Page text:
Command heap

The heap command provides information on the heap chunk specified as argument. For the moment, it only supports GlibC heap format (see this link for malloc structure information). Syntax to the subcommands is straight forward:

gef➤ heap <sub_commands>

heap chunks command

Displays all the chunks from the heap section.

gef➤ heap chunks

In some cases, the allocation will start immediately from start of the page. If so, specify the base address of the first chunk as follow:

gef➤ heap chunks <LOCATION>


heap chunk command

This command gives visual information of a Glibc malloc-ed chunked. Simply provide the address to the user memory pointer of the chunk to show the information related to a specific chunk:

gef➤ heap chunk <LOCATION>


heap arenas command

Multi-threaded programs have different arenas, and the knowledge of the main_arena is not enough. gef therefore provides the arena sub-commands to help you list all the arenas allocated in your program at the moment you call the command.


heap set-arena command

In cases where the debug symbol are not present (e.g. statically stripped binary), it is possible to instruct GEF to find the main_arena at a different location with the command:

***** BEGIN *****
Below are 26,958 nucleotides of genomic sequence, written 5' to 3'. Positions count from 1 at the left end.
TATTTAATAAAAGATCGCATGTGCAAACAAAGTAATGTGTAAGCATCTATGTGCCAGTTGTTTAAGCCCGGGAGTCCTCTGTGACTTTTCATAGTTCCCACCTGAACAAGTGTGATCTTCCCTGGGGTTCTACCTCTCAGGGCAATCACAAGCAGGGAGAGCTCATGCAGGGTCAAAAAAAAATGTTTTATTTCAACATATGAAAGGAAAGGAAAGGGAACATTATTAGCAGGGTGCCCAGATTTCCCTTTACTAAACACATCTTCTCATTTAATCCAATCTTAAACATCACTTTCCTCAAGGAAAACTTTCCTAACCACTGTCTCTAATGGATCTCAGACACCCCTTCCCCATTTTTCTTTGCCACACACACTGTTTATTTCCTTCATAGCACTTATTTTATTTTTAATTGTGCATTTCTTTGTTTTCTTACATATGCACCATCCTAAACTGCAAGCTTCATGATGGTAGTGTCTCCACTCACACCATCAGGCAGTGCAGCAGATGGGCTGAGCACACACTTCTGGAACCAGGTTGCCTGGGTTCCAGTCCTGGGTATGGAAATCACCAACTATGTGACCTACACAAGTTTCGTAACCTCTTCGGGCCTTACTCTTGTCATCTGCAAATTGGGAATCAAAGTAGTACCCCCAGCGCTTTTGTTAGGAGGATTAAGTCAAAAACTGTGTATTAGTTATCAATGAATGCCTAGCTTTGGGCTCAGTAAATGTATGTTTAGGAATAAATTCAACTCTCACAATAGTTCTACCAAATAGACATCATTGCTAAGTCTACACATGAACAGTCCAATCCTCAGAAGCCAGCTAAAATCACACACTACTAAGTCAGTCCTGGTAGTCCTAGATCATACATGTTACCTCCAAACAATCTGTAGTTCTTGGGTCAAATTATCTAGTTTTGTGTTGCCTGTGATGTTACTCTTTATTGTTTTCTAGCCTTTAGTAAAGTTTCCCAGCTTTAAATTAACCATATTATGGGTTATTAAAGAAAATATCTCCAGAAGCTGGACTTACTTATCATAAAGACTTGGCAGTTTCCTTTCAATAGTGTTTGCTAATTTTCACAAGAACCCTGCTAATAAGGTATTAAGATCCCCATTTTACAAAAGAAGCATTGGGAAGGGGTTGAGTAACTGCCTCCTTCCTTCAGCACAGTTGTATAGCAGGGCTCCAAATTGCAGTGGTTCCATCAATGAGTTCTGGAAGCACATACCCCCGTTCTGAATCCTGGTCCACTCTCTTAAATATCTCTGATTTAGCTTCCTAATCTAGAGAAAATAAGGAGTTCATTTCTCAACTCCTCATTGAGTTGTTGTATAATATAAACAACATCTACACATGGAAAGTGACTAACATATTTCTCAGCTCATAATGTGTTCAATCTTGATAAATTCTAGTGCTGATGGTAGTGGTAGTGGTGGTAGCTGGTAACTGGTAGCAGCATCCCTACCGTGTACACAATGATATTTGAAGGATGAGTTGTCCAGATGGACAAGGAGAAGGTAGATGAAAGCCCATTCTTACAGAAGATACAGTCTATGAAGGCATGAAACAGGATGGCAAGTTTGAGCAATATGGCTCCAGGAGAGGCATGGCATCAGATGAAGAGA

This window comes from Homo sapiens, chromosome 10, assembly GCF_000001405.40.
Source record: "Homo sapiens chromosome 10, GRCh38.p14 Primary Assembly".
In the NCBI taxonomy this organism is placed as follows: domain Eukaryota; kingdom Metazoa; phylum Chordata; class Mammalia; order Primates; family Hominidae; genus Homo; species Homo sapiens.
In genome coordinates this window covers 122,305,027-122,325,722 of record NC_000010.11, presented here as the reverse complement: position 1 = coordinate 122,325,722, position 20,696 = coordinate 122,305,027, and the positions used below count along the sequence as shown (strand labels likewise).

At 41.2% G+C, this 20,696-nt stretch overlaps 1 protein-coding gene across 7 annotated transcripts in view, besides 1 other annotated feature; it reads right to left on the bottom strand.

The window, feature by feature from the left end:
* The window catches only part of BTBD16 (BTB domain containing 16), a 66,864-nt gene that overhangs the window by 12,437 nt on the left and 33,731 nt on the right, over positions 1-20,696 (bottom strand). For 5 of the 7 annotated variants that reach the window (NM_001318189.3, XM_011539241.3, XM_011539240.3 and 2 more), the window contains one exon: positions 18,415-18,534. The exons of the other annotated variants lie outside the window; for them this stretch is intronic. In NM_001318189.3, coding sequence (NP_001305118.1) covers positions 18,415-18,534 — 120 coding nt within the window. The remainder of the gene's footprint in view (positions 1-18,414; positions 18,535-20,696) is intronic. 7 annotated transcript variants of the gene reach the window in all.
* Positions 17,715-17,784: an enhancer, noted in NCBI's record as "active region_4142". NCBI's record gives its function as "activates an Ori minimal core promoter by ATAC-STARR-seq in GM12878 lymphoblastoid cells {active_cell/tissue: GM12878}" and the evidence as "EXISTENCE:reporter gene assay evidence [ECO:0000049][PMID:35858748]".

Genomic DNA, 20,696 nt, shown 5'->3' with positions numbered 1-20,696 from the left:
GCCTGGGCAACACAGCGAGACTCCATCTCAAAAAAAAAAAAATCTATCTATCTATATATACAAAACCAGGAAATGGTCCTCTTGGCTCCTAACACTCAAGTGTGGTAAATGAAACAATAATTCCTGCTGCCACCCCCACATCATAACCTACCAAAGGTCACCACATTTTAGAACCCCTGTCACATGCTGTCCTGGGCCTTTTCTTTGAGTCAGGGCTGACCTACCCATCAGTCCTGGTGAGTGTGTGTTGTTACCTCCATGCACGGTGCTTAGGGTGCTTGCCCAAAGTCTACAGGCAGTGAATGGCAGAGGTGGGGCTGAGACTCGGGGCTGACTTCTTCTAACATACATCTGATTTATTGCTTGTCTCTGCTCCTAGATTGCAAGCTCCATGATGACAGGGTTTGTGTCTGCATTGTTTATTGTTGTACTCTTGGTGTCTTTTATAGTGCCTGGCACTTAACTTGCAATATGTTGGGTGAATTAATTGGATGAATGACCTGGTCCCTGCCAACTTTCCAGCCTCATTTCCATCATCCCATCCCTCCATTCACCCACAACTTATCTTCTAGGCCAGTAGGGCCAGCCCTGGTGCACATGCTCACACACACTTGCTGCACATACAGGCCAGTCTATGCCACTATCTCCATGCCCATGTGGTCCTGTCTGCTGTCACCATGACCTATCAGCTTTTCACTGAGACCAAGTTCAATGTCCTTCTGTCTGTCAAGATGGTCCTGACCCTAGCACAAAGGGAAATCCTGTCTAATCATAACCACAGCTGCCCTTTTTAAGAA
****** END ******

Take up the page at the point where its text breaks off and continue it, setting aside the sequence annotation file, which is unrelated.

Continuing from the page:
gef➤ heap set-arena <LOCATION>

If the arena address is correct, all heap commands will be functional, and use the specified address for main_arena.

heap bins command

Glibc uses bints for keeping tracks of freed chunks. This is because making allocations through sbrk (requiring a syscall) is costly. Glibc uses those bins to remember formerly allocated chunks. Because bins are structured in single or doubly linked list, I found that quite painful to always interrogate gdb to get a pointer address, dereference it, get the value chunk, etc... So I decided to implement the heap bins sub-command, which allows to get info on:

  • fastbins
  • bins
    • unsorted
    • small bins
    • large bins

heap bins fast command

When exploiting heap corruption vulnerabilities, it is sometimes convenient to know the state of the fastbinsY array.

The fast sub-command helps by displaying the list of fast chunks in this array. Without any other argument, it will display the info of the main_arena arena. It accepts an optional argument, the address of another arena (which you can easily find using heap arenas).

gef➤ heap bins fast
[+] FastbinsY of arena 0x7ffff7dd5b20
Fastbin[0] 0x00
Fastbin[1]  →  FreeChunk(0x600310)  →  FreeChunk(0x600350)
Fastbin[2] 0x00
Fastbin[3] 0x00
Fastbin[4] 0x00
Fastbin[5] 0x00
Fastbin[6] 0x00
Fastbin[7] 0x00
Fastbin[8] 0x00
Fastbin[9] 0x00

Other heap bins X command

All the other subcommands for the heap bins work the same way as fast. If no argument is provided, gef will fall back to main_arena. Otherwise, it will use the address pointed as the base of the malloc_state structure and print out information accordingly.